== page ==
In addition modern wheat production is a study in pesticide application. The seeds are treated with fungicide and then the harvested wheat is sprayed with hormones to prevent sprouting and pesticides and more fungicide. The fiber and more nutritious part of the grain, the bran and germ are fractionated out and only the starchy endosperm remains for those “gourmet” white flour products. The flour is milled using high speed steel rollers and at high temperatures. Then it is assaulted with chlorine or bromine gas to bleach it. Alloxan is a byproduct of the flour bleaching process. Alloxan is a poison that is used to produce diabetes in laboratory animals so that treatments for diabetes can be researched. It destroys the cells in your pancreas that produce insulin. This is villainous.

The flour now has no natural vitamin E left, about half the calcium, seventy five percent of the phosphorus is gone, eighty percent of the magnesium, and about seventy five percent of the B vitamins are vanquished. The subtle energies of the grains are dead and no loving member of the family will impart his/her strength to the bread for the nurturance of others. Is there anything left? Yes, starch, chemicals, anti-nutrients, opioid components and gluten. This is a recipe from hell.

The flour is now ready to be baked by commercial bakeries into those addictive pastries and breads. They are baked quickly to insure a profit and the gluten and anti-nutrients remain intact. In contrast it takes four days to bake a loaf of traditional Russian sourdough bread. I firmly believe that these highly processed and finely milled particles allow far more undigested gluten peptides to come into contact with the intestinal lining and this is one very important reason for the worsening of celiac disease and gluten sensitivity. Undigested gluten is the problem. It damages tissues both in the intestine and in unexpected and far reaching places as the proteins are leaked through the destroyed intestinal lining. If gluten is incubated in a petri dish with healthy tissue, it damages the tissue.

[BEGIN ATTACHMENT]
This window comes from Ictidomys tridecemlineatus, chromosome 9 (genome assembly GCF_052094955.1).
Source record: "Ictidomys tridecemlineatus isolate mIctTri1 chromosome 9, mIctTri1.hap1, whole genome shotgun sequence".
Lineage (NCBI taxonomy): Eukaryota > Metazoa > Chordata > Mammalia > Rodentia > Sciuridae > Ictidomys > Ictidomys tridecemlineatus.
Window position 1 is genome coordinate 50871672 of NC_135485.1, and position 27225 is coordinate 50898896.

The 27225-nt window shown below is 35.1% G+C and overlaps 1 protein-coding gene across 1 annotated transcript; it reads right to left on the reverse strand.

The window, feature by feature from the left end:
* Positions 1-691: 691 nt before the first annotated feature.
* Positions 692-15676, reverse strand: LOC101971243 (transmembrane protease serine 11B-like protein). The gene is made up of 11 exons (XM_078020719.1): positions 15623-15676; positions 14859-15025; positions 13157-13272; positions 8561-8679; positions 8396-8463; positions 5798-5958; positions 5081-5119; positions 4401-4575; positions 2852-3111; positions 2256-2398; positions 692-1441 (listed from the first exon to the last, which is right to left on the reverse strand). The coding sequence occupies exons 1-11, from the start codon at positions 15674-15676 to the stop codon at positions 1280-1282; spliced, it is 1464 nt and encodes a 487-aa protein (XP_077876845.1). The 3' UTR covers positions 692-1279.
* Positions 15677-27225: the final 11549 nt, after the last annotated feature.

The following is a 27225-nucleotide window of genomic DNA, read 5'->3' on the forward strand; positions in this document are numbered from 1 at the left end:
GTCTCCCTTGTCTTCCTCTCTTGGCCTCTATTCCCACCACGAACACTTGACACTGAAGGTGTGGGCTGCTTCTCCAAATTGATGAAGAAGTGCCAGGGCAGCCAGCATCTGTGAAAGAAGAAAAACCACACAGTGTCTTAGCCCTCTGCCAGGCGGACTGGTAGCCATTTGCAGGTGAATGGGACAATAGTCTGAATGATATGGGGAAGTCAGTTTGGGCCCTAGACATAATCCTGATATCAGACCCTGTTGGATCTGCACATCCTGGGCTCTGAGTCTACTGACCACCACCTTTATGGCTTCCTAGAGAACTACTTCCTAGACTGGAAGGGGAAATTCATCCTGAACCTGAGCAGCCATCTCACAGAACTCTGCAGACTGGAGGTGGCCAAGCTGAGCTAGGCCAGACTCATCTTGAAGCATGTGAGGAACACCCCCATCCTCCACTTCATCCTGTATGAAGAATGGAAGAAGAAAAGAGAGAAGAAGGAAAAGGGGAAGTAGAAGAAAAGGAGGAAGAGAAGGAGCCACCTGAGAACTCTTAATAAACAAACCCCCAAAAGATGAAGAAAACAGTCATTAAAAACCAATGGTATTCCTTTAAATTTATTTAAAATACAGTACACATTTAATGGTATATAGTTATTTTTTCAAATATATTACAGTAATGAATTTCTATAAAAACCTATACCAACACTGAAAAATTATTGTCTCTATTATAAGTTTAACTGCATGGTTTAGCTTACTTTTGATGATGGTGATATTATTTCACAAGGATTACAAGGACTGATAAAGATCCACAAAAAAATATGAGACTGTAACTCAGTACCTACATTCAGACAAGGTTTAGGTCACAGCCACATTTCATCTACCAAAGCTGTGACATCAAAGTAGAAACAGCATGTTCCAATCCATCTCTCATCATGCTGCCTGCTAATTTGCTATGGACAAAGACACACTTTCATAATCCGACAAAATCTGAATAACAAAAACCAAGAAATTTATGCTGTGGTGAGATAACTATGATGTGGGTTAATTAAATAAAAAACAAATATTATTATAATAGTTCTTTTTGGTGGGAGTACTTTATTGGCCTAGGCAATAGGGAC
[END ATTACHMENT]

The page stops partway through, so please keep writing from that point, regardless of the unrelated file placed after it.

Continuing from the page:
The next sign on the road going the wrong way is this. The…….. canary……. is…….. dead. The gluten sensitive are like the canary that was lowered into the mine to see if dangerous carbon monoxide fumes existed. If he died it was a warning not to go into the mine. We are the sensitive ones. Our dear gluten sensitive friends and relatives are the warning that we have gone the wrong way. The immune system of gluten sensitive people is doing exactly what it is supposed to do given the circumstances, it is just doing it better than most people because of our genetics. So the next time you meet a celiac, stick out your hand, pat him on the back and thank him for saving lives. My daughter and grandson saved mine, but there are still about 90 million lives to go.

So how do we propose fixing this 10,000 year old genetic mismatch that is made worse by the reckless production and processing of grains? How do we go the other way on this road to gluten hell ? The forthcoming answers from experts are making me stare blankly out my window, like a deer caught in those headlights coming the wrong way. One idea is to vaccinate all the gluten sensitive people against the virus researchers are looking for that seems to occur alongside the onset of celiac disease. I definitely won’t stand in line for that one! Another is to genetically engineer grains to be more digestible. Sorry, I won’t sign up to be a guinea pig for that one either! No thank you, Monsanto. How about digestive enzymes so everyone can eat whatever they like? One does exist, but it should only be used to protect against gluten contamination. Some continue to advocate new medications to alleviate symptoms so patients don’t have to implement such a strict diet. I suspect Merck, Monsanto, and Mills will never find the truth even though it is staring them in the face. They have brain fog and greed. Like Diogenes, I have lit a lantern but I am on a search to find the wise people. I can recognize the “villi-an” anywhere and I am most certain this villain has some accomplices that I will expose to view. You will be surprised at who and what they are. In the meantime there is no choice but to eliminate gluten grains for life.